I am tired of the ‘over used cliché’- Nigerian graduates are half baked. You would be shocked to know that people make this general remark because some graduates’ cannot communicate well; they can neither write nor speak well. For instance, you hear a graduate say I love to dot my T’s and cross my I’s which supposed to be the other way. So, who should be held responsible if a graduate can neither speak nor write well? Your guess is as good as mine. If a university graduate cannot speak or write well, check his or her foundation. Early years’ education is the foundation, so if it is wrong, every other thing will be wrong. All schools (primary, secondary, university) should make letter writing a compulsory weekly subject. There should also be dictionary check every day, where the students learn a new word, its meaning and usage. Basic education starts from the primary level which is the foundation of education and most primary schools do not set the right foundation for the students. If the foundation is faulty, it would affect other areas and we are bound to have faulty graduates who will pose a problem in the future, which is saddening. They started on a wrong foot and would most likely end on a wrong foot. More saddening is the fact that some schools are established as a self-start syndrome. They have seen that a lot of people are in great quest of education to garner knowledge. But they set up, with nothing to offer to the people in dire need of knowledge, what they are thinking about is how to enrich their pocket and not the knowledge of the pupils. They have seen how lucrative the sector is. In the olden days, no one wanted to be a part of it, anyone that mentioned education was looked down upon, but now the case is different, “The rejected stone has become the chief corner stone”.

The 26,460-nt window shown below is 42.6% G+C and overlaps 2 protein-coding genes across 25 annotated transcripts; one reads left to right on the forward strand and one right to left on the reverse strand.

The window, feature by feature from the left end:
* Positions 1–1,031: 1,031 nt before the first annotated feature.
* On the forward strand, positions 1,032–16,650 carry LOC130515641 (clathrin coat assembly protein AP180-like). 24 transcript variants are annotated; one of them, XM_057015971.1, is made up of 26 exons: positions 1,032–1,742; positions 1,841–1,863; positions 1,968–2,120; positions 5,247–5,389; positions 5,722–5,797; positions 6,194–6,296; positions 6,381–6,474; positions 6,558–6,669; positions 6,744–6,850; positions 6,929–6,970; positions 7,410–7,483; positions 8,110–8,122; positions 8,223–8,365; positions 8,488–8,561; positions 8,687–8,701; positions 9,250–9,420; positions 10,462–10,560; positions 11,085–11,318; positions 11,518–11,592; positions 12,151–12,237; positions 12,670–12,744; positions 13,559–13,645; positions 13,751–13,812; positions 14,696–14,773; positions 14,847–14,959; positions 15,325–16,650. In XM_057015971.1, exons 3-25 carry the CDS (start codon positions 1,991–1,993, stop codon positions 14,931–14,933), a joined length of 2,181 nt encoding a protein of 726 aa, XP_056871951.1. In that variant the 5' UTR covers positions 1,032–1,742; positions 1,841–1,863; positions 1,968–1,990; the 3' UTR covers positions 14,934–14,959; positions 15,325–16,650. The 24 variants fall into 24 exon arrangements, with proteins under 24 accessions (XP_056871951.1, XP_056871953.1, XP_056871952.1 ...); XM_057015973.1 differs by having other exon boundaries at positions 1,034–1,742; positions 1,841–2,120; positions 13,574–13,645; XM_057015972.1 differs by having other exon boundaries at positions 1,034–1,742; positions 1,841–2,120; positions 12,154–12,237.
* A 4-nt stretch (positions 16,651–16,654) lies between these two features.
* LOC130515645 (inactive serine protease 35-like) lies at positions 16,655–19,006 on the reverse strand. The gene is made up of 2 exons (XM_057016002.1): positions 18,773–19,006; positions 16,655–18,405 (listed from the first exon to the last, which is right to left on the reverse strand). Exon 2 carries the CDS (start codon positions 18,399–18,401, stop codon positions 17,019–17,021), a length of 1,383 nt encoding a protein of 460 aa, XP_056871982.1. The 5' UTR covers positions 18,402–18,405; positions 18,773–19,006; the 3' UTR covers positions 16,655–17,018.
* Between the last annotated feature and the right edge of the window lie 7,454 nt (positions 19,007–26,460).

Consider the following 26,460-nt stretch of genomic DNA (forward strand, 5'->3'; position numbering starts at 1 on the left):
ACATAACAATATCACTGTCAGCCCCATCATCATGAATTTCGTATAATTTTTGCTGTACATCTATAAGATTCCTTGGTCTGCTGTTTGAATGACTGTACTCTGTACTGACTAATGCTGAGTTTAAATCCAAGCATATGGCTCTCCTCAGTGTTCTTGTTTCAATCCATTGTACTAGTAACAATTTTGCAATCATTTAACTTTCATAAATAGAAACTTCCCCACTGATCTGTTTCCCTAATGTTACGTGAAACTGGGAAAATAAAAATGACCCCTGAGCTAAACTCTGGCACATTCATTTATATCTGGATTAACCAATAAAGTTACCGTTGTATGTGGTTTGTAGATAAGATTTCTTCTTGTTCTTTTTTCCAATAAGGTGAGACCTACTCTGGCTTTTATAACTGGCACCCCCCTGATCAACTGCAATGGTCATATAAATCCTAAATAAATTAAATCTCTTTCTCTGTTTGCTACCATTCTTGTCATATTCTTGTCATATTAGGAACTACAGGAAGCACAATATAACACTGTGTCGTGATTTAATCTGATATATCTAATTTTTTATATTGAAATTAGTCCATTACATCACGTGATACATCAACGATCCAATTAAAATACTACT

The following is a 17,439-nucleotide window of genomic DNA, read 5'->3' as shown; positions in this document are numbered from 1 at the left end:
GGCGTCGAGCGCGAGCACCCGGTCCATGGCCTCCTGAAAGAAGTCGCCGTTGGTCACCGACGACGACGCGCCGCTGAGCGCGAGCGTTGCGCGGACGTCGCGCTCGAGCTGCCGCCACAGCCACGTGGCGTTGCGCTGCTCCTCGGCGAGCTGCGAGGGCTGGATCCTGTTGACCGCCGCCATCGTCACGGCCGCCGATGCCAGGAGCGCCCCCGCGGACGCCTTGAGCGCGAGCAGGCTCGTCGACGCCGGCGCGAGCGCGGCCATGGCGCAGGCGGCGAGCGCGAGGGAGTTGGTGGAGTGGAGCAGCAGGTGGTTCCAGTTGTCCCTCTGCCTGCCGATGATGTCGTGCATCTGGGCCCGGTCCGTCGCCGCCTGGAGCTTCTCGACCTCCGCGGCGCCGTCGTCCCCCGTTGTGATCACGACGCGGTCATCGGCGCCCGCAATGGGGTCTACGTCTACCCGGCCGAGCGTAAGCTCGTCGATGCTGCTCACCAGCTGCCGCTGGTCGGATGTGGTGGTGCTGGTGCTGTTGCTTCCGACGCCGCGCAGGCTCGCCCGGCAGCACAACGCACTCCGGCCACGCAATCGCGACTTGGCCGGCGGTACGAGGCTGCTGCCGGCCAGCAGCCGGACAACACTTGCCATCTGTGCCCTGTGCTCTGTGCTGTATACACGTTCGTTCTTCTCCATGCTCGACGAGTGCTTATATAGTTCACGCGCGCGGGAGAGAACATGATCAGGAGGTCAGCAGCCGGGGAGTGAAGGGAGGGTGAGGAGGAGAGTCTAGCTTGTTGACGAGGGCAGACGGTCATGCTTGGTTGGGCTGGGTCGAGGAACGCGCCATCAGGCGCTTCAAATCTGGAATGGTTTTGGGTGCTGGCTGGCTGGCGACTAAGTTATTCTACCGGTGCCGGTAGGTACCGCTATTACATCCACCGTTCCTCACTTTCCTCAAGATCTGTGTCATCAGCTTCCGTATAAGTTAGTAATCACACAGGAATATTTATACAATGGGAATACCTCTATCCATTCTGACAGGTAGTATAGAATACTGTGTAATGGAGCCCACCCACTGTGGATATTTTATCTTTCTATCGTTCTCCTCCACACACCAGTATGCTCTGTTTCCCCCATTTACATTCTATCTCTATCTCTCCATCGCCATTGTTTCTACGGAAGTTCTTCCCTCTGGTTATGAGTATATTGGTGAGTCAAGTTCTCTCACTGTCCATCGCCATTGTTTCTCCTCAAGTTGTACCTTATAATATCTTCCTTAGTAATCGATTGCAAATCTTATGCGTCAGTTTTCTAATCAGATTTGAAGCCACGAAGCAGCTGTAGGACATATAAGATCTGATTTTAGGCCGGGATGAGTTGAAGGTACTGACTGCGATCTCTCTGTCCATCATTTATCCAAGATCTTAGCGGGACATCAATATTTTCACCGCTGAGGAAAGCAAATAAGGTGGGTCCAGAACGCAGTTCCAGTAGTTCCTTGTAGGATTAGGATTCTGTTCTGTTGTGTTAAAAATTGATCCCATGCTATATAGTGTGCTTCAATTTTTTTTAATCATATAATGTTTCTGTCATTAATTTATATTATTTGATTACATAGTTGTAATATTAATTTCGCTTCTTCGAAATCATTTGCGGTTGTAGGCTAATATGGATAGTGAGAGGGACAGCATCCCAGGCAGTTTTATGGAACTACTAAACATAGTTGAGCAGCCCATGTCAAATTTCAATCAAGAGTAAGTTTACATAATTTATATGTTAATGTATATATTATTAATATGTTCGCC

While some set up a school, they lack vision, good teachers, instructional and teaching materials, good structure, serene environment good facilities that inspire learning. They give substandard education. They just want to own a school for the sake of it. They think education is about building structures together and then putting any male or female figure to teach the pupils. So, since people own a school for the wrong reason, then we may not attain that level we desire. So, education needs to be tackled from the foundation so that the future of the country’s education system will be solid. Even the bible confirms this, ‘For if the foundation is destroyed what can the righteous do?’
To be referred as top-notch in the nearest future, we again must employ people who are keen about education, people who just naturally have an affinity for teaching and for working with students; not people who took teaching as a last resort because they were unable to secure a job or perform well in studies. If this is the case, this is likely to affect the performance of students, because they are being taught by people whose minds are not in the job/people who do not want to have any dealing with the education sector. There is a need for teachers to undergo some professional/academic training to prepare them for the task of facilitating the education of scholars in the school. There should also be periodic trainings of both teaching and non-teaching staff in the education sector.